At a glance
Even without the complexities of the current economic climate, in which accountants are being targeted by struggling businesses, company administrators and receivers, practitioners can be vulnerable to professional indemnity (PI) claims for a number of reasons.
According to Drew Fenton CPA at Fenton Green, heightened scrutiny of professional services typically occurs when businesses change ownership or collapse.
In these situations, the new owner, receiver manager or liquidator tends to rake over the coals, looking for opportunities to reclaim costs from practitioners who may have given incorrect advice.
“We live in this litigious world of ‘no win, no fee’,” Fenton says.
“There are plenty of solicitors out there looking for business, who are prepared to send that first letter and see what sort of response they get from accounting firms.”
Manage professional risks
Practitioners can – and should – take steps to reduce the risk of a PI claim being brought against them.
First, Fenton recommends a letter of engagement, vigilant note-taking and written communication with clients. “Don’t think a phone call or conversation is good enough,” he says.
“Everybody’s memory fades and the points we pick up on can be different. Everything must be in writing.”
Second, Fenton urges practitioners to steer clear of work that falls outside their area of expertise. He highlights a recent case in which an accountant was brought to task – at a cost of more than A$2 million – for providing incorrect advice in a matter that required specialist knowledge.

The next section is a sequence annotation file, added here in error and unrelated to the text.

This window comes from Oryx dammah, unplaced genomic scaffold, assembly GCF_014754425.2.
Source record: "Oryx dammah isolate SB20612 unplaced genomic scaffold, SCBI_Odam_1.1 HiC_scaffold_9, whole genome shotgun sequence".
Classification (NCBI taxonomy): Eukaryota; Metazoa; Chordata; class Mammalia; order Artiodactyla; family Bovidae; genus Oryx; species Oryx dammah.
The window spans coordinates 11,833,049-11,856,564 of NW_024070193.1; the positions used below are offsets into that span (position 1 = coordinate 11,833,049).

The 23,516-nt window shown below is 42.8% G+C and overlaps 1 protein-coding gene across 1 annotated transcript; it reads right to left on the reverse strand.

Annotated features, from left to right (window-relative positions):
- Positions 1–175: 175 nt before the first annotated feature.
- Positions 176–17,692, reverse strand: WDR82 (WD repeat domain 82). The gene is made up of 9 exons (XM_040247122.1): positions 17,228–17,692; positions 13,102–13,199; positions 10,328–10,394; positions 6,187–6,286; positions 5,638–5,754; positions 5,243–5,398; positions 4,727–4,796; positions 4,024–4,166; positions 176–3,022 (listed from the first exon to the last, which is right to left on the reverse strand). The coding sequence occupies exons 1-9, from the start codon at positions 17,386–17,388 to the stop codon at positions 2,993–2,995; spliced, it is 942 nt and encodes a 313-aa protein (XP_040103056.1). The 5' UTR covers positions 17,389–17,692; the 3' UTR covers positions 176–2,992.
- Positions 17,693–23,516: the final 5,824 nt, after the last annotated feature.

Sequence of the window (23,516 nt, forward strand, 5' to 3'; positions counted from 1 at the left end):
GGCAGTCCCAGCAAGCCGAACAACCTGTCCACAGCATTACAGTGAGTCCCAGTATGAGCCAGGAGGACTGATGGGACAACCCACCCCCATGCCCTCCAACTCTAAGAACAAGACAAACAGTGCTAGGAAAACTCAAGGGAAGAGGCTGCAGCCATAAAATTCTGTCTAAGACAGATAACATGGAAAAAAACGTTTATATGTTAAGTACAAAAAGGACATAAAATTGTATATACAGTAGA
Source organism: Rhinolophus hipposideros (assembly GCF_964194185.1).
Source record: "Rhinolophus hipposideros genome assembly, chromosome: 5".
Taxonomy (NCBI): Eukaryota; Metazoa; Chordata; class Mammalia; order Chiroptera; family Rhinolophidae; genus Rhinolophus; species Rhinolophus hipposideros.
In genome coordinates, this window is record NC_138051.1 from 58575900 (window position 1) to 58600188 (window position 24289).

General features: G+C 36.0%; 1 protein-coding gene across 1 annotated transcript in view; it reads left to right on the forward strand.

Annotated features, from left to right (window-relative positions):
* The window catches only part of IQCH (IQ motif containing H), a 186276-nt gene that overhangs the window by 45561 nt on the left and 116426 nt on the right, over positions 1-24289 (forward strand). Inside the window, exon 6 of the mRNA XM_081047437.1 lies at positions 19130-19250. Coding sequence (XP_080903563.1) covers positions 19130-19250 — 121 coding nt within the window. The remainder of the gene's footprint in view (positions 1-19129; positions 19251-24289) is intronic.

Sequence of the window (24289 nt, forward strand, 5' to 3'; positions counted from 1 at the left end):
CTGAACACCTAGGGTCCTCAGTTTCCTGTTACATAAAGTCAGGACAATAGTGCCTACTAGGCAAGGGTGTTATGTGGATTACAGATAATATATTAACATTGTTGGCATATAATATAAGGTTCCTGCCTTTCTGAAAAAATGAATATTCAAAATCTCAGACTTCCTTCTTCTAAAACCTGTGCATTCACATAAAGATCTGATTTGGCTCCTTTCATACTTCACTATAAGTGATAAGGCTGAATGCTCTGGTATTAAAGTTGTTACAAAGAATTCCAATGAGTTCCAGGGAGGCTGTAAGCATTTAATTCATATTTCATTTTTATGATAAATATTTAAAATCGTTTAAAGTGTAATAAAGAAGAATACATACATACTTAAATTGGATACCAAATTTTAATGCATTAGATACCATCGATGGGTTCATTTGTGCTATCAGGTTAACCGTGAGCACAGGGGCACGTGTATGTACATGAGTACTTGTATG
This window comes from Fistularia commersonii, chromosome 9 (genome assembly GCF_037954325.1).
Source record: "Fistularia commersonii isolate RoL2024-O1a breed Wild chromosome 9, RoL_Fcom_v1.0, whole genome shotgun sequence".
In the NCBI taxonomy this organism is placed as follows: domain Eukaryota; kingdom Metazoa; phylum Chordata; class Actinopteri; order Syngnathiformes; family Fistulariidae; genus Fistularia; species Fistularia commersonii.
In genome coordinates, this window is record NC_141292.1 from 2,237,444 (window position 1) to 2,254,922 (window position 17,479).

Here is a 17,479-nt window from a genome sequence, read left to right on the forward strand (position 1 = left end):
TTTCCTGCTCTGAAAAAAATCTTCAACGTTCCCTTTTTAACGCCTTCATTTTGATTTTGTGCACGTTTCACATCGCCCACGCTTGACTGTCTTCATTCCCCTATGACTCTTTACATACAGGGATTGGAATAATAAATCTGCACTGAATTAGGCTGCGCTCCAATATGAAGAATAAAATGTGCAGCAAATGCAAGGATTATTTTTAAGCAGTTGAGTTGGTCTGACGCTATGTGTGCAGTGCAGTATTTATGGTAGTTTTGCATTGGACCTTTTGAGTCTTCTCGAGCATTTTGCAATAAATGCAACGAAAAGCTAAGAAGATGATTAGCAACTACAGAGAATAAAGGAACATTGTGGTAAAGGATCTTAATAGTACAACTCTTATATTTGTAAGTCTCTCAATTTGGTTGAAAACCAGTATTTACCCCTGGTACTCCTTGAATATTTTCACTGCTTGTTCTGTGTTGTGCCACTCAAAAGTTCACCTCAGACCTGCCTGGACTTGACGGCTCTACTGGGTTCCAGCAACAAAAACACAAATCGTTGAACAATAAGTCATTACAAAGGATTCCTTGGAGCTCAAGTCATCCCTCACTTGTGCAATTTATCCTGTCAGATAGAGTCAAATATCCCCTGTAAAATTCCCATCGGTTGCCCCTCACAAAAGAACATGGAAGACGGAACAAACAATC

Business valuations and specialist tax matters are common triggers for PI claims.
In such cases, Fenton says it pays to redirect clients to firms that have expertise in these fields.
“Don’t try to manage it all by yourself,” he says. “In difficult times, bring in experts that have a specific skill set to help your client in whatever area they need.”
Third, review your client base to identify potential risks. “In the good times, ‘bad clients’ are probably going to be late payers and late with their paperwork,” Fenton says.
“If the economic tide turns, they’re the ones who will end up in financial difficulty, or who will try to bring a spurious claim against you.”
An extra layer of protection
Even with risk mitigation measures in place, it’s vital for practitioners to have adequate PI insurance.
In Australia, for example, CPA Australia members must have a minimum coverage of A$2 million with an insurer registered by the Australian Prudential Regulation Authority (APRA).
In New Zealand, members must have a minimum coverage of NZ$1 million with an insurer licensed by the Reserve Bank of New Zealand.
However, beyond having “enough” cover, Fenton says it is important for practitioners to ensure someone will have their back should a claim arise. He believes the best way to do this is by partnering with an insurance broker with an in-depth understanding of the accounting profession.
“If you buy insurance online, there’s no advocate there for you on the other side of a claim matter – you’re dealing directly with the insurance company,” Fenton says.
“However, an insurance broker is your advocate. They go to the market and find appropriate cover to match your risk profile, and if something does go wrong in a claim scenario, they can act on your behalf.”
Find out more about professional indemnity insurance from QBE Fenton Green.